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Killing Does Not Make Us Safer

Friday, January 03, 2020 2:29 PM | Anonymous member (Administrator)

Like many of you, this morning I woke up to the news that an American drone strike had killed

Qasem Soleimani, the head of Iran’s Islamic Revolutionary Guard Corps Quds Force unit near Baghdad International Airport, in Iraq.  The airstrike also killed Abu Mahdi al-Muhandis, the deputy of the Popular Mobilization Units, an Iraqi Shiite Militia that has been incorporated into the Iraqi Army.  President Donald Trump personally authorized this action.

This is seen as a good thing by some, showing how tough and relentless the United States is in protecting its citizens and its interests.  Others are skeptical about the probable outcome of this killing, and I include myself among them.

After the U.S. invaded Iraq in 2003, ostensibly to overthrow Saddam Hussein and his “weapons of mass destruction”, it soon became clear that there was no after-battle plan for establishing peace and security in Iraq.  The region was immediately thrown into chaos and armed conflict as various ethnic groups, nations, and their proxies, vied for power and control.  Political instability in Iraq spilled over into Syria leading to civil war and creation of the radical ISIS caliphate in parts of Iraq and Syria.  Alliances formed that ultimately defeated ISIS. This brief moment of cooperation dissolved along with the caliphate as former allies turned on each other.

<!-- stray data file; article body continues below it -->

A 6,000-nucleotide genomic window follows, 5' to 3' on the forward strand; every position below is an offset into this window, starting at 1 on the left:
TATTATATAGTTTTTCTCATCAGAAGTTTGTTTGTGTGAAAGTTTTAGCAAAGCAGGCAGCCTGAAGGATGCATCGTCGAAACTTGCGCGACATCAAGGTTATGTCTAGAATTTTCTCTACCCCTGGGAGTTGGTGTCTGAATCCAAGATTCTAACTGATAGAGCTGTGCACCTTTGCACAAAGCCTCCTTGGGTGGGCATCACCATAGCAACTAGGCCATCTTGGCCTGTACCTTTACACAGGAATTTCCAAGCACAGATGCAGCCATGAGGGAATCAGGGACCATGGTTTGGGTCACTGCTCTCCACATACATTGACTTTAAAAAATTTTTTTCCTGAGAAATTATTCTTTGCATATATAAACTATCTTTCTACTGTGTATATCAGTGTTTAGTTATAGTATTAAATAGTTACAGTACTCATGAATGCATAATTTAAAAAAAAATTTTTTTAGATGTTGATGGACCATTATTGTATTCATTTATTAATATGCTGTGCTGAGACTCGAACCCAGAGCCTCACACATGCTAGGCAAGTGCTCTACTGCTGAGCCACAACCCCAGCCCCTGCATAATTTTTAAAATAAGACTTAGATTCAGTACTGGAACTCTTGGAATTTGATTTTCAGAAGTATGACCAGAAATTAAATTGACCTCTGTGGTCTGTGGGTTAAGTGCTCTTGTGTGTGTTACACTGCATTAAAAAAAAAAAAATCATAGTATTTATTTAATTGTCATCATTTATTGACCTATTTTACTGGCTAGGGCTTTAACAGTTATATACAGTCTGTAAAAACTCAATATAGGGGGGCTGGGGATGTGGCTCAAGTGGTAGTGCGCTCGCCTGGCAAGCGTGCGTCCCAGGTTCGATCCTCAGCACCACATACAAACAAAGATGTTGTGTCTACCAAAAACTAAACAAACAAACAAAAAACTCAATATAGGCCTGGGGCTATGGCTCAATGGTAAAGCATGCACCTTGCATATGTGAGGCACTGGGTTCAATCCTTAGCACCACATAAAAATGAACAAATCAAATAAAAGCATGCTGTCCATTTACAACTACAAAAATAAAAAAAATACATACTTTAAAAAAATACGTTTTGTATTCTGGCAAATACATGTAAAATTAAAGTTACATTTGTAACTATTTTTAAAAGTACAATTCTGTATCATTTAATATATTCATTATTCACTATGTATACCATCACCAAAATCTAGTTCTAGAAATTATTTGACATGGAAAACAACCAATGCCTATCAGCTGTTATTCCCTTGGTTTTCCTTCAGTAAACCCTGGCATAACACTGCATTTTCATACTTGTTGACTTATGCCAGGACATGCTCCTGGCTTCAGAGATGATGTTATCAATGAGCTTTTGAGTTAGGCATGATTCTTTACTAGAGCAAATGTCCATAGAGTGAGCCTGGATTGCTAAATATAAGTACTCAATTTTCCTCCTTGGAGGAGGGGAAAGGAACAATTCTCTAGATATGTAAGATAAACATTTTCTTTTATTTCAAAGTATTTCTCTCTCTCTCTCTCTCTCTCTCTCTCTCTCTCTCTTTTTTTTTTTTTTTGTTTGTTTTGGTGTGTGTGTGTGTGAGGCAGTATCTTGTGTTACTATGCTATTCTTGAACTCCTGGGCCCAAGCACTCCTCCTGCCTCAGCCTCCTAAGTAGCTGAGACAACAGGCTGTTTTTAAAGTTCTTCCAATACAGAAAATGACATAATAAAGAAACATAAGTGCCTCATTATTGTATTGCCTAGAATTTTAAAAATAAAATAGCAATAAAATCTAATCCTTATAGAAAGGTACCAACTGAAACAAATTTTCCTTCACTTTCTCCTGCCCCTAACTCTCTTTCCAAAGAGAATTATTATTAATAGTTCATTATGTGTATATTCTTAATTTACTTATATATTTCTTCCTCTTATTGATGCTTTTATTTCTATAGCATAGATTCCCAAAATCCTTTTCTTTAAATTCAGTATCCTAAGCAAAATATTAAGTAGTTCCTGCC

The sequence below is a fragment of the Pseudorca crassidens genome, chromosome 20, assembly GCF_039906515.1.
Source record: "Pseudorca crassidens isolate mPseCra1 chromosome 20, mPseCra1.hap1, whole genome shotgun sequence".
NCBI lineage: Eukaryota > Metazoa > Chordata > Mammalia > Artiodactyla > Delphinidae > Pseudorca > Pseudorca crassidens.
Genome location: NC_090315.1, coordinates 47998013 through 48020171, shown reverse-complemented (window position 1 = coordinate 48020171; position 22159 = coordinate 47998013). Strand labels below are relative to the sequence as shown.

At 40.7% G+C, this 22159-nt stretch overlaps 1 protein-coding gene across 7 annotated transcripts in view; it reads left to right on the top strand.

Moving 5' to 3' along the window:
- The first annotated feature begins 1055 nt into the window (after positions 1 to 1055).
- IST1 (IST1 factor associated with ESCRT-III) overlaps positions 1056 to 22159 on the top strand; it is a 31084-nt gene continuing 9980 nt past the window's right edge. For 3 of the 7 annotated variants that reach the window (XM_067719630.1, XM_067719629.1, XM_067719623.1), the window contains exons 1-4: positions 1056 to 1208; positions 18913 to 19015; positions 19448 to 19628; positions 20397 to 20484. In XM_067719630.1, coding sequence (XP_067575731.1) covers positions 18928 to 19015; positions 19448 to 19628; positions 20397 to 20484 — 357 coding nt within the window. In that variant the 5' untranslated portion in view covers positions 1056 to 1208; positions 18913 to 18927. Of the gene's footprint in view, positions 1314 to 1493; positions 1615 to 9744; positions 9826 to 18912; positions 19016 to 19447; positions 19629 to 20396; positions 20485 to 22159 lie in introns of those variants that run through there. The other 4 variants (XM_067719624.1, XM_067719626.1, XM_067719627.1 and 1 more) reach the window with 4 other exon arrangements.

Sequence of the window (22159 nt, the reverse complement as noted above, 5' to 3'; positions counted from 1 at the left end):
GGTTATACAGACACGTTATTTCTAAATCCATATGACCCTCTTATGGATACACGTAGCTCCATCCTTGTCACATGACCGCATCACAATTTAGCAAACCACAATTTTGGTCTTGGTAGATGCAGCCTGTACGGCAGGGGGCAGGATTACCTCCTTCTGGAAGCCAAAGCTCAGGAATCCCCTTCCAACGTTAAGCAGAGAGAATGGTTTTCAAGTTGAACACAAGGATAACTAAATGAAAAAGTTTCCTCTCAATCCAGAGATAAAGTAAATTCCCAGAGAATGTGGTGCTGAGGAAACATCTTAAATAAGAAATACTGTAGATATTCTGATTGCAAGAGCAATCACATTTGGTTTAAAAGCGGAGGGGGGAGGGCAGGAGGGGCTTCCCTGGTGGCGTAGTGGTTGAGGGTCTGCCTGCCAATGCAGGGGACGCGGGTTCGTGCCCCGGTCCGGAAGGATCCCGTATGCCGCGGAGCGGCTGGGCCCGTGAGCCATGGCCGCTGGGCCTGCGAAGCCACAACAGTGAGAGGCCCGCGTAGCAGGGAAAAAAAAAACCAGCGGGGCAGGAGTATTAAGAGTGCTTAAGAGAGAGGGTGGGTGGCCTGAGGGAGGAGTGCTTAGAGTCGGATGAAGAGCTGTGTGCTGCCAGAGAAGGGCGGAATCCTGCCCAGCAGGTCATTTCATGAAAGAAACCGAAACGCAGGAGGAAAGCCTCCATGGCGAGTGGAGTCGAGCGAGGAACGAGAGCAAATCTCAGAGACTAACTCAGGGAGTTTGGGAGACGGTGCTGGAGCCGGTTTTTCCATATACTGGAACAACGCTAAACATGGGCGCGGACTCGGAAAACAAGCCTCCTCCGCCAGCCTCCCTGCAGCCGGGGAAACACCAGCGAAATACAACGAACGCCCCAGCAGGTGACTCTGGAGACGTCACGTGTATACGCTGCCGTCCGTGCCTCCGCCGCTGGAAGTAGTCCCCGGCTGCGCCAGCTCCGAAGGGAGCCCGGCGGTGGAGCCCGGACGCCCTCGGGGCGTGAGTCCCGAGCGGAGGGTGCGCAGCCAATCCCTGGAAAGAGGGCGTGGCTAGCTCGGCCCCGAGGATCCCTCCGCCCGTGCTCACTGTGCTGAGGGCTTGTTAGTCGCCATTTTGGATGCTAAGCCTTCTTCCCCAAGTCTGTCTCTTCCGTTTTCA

Iraq and much of Syria remain an unstable mess with decimated populations and infrastructure and tens of thousands of refugees seeking safety in Europe.  The human cost to the people of the region is over one million dead in Iraq and Syria.

I do not understand how assassinating Qasem Soleimani and Abu Mahdi al-Muhandis makes anyone any safer.  Both of these men are part of military institutions with existing command structures.  They are easily replaced by others who will continue to pursue similar policies. 

These assassinations escalate the animus currently directed at Americans in Iraq and encourage retaliation by others, such as Iran.

All of this strategic calculus misses the larger moral point.  Killing is wrong.  Assassination is even more heinous.  Extraordinary justification must be provided to exercise killing at the press of a button.  No compelling justification has been provided.  Killing these men will not prevent their organizations from continuing to pursue their plans for Iraq.  It will only inflame the outrage and hate. 

My cynical side sees this morning’s news as the first step in escalating conflict in Iraq leading to direct military confrontation with Iran.  War presidents are more likely to be re-elected.

Gandhi said, “An eye for and eye makes the whole world blind.”  I think that he had something here.  This morning’s assassinations will not let me sleep better at night.

Randy Best, NoVES Leader

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